One of the best Kirbys out there, if only because of being a Metroidvania and a open world cooperative game up to 4 simultaneous players. Along with Super Star, the Kirby I enjoy the most playing with other people because we all can go anywhere and keep unlocking portals from each side.

Missile is the best doggie 4ever

the only ethical persona game (you can be gay)

fuck randy pitchford. also fuck gearbox's terrible writing. that being said the level design and ideas here are really fun but gearbox still are insufferable

Really, REALLY wish I could I say I adored it. The art style, music, atmosphere and story are so up my alley that the extreme lack of content (I beat it in a hour with 20 minutes extra for achievements) and overly simple (If still effective and narratively fitting) gameplay hurts me and keep it from being something genuinely astounding like I wish it was.
Despite its simplicity and length it was otherwise a wonderful little title that was absolutely worth its small price. I pray for a longer spiritual sequel.

"Beasts all over the shop... You'll be one of them, sooner or later..."
There are many reason to love bloodborne. The viscerally engaging combat system that is simple yet satisfying, the brilliant level design that is complex and rewarding, the raw-ass enemy and boss design, the stellar art direction that perfectly encaptulates the victorian gothic feel, the fucking banger soundtrack, the general story and its characters. This game just has it all. But I want now to focus on one aspect of this game, the one that I consider the best thing this game does, the lovecraftian horror
"In case you've failed to realize...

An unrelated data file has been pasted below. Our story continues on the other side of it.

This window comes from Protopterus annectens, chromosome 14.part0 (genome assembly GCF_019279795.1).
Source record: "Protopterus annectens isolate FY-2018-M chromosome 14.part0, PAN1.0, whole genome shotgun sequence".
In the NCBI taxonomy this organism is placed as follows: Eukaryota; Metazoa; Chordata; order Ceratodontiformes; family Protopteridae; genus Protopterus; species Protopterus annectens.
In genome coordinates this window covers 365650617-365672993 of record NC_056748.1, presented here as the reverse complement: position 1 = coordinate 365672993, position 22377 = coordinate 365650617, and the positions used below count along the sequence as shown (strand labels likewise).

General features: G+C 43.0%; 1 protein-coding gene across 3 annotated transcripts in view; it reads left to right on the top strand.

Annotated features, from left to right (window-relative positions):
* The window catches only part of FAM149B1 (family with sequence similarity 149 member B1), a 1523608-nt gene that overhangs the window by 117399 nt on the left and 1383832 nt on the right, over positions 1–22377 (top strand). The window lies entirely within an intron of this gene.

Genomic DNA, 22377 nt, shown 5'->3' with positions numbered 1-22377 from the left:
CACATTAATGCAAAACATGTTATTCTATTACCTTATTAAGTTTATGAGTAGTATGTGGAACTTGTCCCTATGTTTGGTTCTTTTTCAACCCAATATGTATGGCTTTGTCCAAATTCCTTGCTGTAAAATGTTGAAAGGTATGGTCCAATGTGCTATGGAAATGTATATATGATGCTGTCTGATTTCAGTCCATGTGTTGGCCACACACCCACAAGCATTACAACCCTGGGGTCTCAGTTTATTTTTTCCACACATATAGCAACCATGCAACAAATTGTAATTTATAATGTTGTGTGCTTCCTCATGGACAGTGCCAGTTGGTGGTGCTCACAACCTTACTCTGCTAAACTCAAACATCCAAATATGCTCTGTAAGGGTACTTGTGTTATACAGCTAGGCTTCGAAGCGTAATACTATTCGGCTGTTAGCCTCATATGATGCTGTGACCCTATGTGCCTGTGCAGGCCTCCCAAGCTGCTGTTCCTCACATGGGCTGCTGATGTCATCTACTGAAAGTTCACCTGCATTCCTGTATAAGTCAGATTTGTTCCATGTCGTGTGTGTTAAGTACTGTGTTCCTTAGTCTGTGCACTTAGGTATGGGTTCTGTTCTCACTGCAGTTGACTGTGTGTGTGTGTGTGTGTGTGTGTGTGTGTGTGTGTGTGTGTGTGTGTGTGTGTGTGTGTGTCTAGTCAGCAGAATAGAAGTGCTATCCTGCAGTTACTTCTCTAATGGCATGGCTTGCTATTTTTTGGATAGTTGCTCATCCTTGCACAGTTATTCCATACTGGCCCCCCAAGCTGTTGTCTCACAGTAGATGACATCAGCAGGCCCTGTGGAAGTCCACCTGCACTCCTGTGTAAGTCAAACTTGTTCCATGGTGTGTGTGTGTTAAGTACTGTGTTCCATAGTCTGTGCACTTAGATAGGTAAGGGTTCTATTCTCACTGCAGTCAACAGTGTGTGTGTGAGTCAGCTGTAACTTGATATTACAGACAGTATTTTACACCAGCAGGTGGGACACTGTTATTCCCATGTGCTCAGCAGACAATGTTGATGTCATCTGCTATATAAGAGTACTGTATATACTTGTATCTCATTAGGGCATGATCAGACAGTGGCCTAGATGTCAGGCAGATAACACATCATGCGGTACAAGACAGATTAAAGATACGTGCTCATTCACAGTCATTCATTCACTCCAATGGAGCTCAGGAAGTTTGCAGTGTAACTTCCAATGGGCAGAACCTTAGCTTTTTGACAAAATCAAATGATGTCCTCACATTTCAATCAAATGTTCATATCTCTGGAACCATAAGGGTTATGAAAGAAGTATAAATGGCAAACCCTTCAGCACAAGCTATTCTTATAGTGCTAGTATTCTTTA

The things you hunt, they're not beasts. They're people."
The game starts off as just a gothic horror game and does a good job hiding its true intentions and themes for the first half of the game or so. Heck even the trailers didn't capitalise on the cosmic horror aspect which makes the reveal all the more compelling. But it's not random. The game gives you small breadcrumbs that can be easily spotted by people who know the game well but for new players it will go right over them still creating a sense of surprise in them when it is revealed.
To change subject a bit, this game has a phenomenal roaster of npcs. From the terribly kind chapel dweller, to the maniacal but understandable suspicious begger, to the misterious Eileen the Crow it has plenty of unique and interesting characters to talk and interact with. But the best of them has to be Djura. A powder keg hunter that was once just like the player but came to the odd realization that the things he killed were more than just mindles beasts. And it isn't just pulled out of the games ass for some cheap symphathy, oh no. If you just stop and listen in Old Yharnam whenever you want, you can softly hear the beasts cry and weep while hinding in corners. You can perfectly understand why he feels this way and why he has to protect them to make up for killing so many of them in the past. Games are at their best when they combine gameplay and narrative into one and this game does this flawlessly